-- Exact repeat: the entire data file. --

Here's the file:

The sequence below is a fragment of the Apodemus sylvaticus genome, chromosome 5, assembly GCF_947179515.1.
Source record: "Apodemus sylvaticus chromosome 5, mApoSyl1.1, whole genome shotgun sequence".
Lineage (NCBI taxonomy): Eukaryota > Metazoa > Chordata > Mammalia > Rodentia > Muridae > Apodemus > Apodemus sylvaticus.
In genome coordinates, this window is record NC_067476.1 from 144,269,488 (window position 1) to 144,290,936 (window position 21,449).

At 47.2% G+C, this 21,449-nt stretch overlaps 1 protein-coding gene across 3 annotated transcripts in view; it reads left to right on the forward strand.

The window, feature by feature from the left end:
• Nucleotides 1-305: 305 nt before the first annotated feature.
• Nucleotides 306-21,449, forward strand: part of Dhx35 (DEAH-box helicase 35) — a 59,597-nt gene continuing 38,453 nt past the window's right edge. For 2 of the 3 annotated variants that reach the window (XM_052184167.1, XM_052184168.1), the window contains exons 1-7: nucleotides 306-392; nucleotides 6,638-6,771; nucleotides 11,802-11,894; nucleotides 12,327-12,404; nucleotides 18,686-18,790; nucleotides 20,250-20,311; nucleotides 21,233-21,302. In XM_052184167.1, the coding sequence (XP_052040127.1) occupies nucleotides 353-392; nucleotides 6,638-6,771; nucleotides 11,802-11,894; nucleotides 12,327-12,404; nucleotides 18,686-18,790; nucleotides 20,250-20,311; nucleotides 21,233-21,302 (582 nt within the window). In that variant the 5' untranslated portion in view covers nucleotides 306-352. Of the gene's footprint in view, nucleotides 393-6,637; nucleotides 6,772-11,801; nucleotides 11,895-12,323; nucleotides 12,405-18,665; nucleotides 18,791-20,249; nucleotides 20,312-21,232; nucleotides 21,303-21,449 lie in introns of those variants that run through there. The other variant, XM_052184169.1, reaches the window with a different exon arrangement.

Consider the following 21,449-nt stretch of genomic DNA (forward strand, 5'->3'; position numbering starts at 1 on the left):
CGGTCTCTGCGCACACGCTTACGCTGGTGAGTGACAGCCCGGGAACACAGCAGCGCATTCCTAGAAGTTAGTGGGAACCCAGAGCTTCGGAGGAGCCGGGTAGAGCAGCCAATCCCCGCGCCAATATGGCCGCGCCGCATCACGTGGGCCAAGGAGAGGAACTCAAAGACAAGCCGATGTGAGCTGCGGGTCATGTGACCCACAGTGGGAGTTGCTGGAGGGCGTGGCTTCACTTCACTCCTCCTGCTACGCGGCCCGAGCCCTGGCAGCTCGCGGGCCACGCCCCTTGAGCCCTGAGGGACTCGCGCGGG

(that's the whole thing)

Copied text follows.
The sequence below is a fragment of the Apodemus sylvaticus genome, chromosome 5, assembly GCF_947179515.1.
Source record: "Apodemus sylvaticus chromosome 5, mApoSyl1.1, whole genome shotgun sequence".
Lineage (NCBI taxonomy): Eukaryota > Metazoa > Chordata > Mammalia > Rodentia > Muridae > Apodemus > Apodemus sylvaticus.
In genome coordinates, this window is record NC_067476.1 from 144,269,488 (window position 1) to 144,290,936 (window position 21,449).

At 47.2% G+C, this 21,449-nt stretch overlaps 1 protein-coding gene across 3 annotated transcripts in view; it reads left to right on the forward strand.

The window, feature by feature from the left end:
• Nucleotides 1-305: 305 nt before the first annotated feature.
• Nucleotides 306-21,449, forward strand: part of Dhx35 (DEAH-box helicase 35) — a 59,597-nt gene continuing 38,453 nt past the window's right edge. For 2 of the 3 annotated variants that reach the window (XM_052184167.1, XM_052184168.1), the window contains exons 1-7: nucleotides 306-392; nucleotides 6,638-6,771; nucleotides 11,802-11,894; nucleotides 12,327-12,404; nucleotides 18,686-18,790; nucleotides 20,250-20,311; nucleotides 21,233-21,302. In XM_052184167.1, the coding sequence (XP_052040127.1) occupies nucleotides 353-392; nucleotides 6,638-6,771; nucleotides 11,802-11,894; nucleotides 12,327-12,404; nucleotides 18,686-18,790; nucleotides 20,250-20,311; nucleotides 21,233-21,302 (582 nt within the window). In that variant the 5' untranslated portion in view covers nucleotides 306-352. Of the gene's footprint in view, nucleotides 393-6,637; nucleotides 6,772-11,801; nucleotides 11,895-12,323; nucleotides 12,405-18,665; nucleotides 18,791-20,249; nucleotides 20,312-21,232; nucleotides 21,303-21,449 lie in introns of those variants that run through there. The other variant, XM_052184169.1, reaches the window with a different exon arrangement.

Consider the following 21,449-nt stretch of genomic DNA (forward strand, 5'->3'; position numbering starts at 1 on the left):
CGGTCTCTGCGCACACGCTTACGCTGGTGAGTGACAGCCCGGGAACACAGCAGCGCATTCCTAGAAGTTAGTGGGAACCCAGAGCTTCGGAGGAGCCGGGTAGAGCAGCCAATCCCCGCGCCAATATGGCCGCGCCGCATCACGTGGGCCAAGGAGAGGAACTCAAAGACAAGCCGATGTGAGCTGCGGGTCATGTGACCCACAGTGGGAGTTGCTGGAGGGCGTGGCTTCACTTCACTCCTCCTGCTACGCGGCCCGAGCCCTGGCAGCTCGCGGGCCACGCCCCTTGAGCCCTGAGGGACTCGCGCGGG